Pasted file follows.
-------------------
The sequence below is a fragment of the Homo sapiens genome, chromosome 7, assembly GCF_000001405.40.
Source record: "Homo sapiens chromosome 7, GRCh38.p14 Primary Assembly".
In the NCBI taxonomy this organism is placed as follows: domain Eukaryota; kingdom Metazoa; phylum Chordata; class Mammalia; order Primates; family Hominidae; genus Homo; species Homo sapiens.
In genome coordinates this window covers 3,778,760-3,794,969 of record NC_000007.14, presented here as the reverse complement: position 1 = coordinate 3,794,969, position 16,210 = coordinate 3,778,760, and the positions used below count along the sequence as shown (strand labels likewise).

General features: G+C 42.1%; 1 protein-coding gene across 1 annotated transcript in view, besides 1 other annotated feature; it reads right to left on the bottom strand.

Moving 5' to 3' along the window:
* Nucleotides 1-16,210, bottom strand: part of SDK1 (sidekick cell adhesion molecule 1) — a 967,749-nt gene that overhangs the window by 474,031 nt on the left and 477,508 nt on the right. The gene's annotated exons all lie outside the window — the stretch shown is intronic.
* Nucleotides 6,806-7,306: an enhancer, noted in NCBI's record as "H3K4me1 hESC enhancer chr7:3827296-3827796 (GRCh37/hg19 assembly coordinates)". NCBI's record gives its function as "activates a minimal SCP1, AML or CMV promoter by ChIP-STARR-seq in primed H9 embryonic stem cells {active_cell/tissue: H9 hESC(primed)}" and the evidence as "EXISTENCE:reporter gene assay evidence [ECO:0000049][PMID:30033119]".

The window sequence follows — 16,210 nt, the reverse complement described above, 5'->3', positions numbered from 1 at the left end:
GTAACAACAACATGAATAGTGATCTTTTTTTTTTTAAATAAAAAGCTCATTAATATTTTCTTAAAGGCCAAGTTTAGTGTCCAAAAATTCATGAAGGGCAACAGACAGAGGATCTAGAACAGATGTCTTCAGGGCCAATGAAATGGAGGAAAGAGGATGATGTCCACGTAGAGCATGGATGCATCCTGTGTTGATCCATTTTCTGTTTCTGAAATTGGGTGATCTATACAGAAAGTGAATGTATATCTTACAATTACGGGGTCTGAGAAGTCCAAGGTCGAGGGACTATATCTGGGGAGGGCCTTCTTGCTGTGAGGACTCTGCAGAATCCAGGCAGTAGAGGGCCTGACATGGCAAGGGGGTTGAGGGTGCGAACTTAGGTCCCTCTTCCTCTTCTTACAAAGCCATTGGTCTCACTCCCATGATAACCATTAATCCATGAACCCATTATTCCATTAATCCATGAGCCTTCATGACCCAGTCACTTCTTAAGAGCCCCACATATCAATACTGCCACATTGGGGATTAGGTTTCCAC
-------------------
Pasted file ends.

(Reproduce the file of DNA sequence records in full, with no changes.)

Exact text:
The sequence below is a fragment of the Homo sapiens genome, chromosome 7, assembly GCF_000001405.40.
Source record: "Homo sapiens chromosome 7, GRCh38.p14 Primary Assembly".
In the NCBI taxonomy this organism is placed as follows: domain Eukaryota; kingdom Metazoa; phylum Chordata; class Mammalia; order Primates; family Hominidae; genus Homo; species Homo sapiens.
In genome coordinates this window covers 3,778,760-3,794,969 of record NC_000007.14, presented here as the reverse complement: position 1 = coordinate 3,794,969, position 16,210 = coordinate 3,778,760, and the positions used below count along the sequence as shown (strand labels likewise).

General features: G+C 42.1%; 1 protein-coding gene across 1 annotated transcript in view, besides 1 other annotated feature; it reads right to left on the bottom strand.

Moving 5' to 3' along the window:
* Nucleotides 1-16,210, bottom strand: part of SDK1 (sidekick cell adhesion molecule 1) — a 967,749-nt gene that overhangs the window by 474,031 nt on the left and 477,508 nt on the right. The gene's annotated exons all lie outside the window — the stretch shown is intronic.
* Nucleotides 6,806-7,306: an enhancer, noted in NCBI's record as "H3K4me1 hESC enhancer chr7:3827296-3827796 (GRCh37/hg19 assembly coordinates)". NCBI's record gives its function as "activates a minimal SCP1, AML or CMV promoter by ChIP-STARR-seq in primed H9 embryonic stem cells {active_cell/tissue: H9 hESC(primed)}" and the evidence as "EXISTENCE:reporter gene assay evidence [ECO:0000049][PMID:30033119]".

The window sequence follows — 16,210 nt, the reverse complement described above, 5'->3', positions numbered from 1 at the left end:
GTAACAACAACATGAATAGTGATCTTTTTTTTTTTAAATAAAAAGCTCATTAATATTTTCTTAAAGGCCAAGTTTAGTGTCCAAAAATTCATGAAGGGCAACAGACAGAGGATCTAGAACAGATGTCTTCAGGGCCAATGAAATGGAGGAAAGAGGATGATGTCCACGTAGAGCATGGATGCATCCTGTGTTGATCCATTTTCTGTTTCTGAAATTGGGTGATCTATACAGAAAGTGAATGTATATCTTACAATTACGGGGTCTGAGAAGTCCAAGGTCGAGGGACTATATCTGGGGAGGGCCTTCTTGCTGTGAGGACTCTGCAGAATCCAGGCAGTAGAGGGCCTGACATGGCAAGGGGGTTGAGGGTGCGAACTTAGGTCCCTCTTCCTCTTCTTACAAAGCCATTGGTCTCACTCCCATGATAACCATTAATCCATGAACCCATTATTCCATTAATCCATGAGCCTTCATGACCCAGTCACTTCTTAAGAGCCCCACATATCAATACTGCCACATTGGGGATTAGGTTTCCAC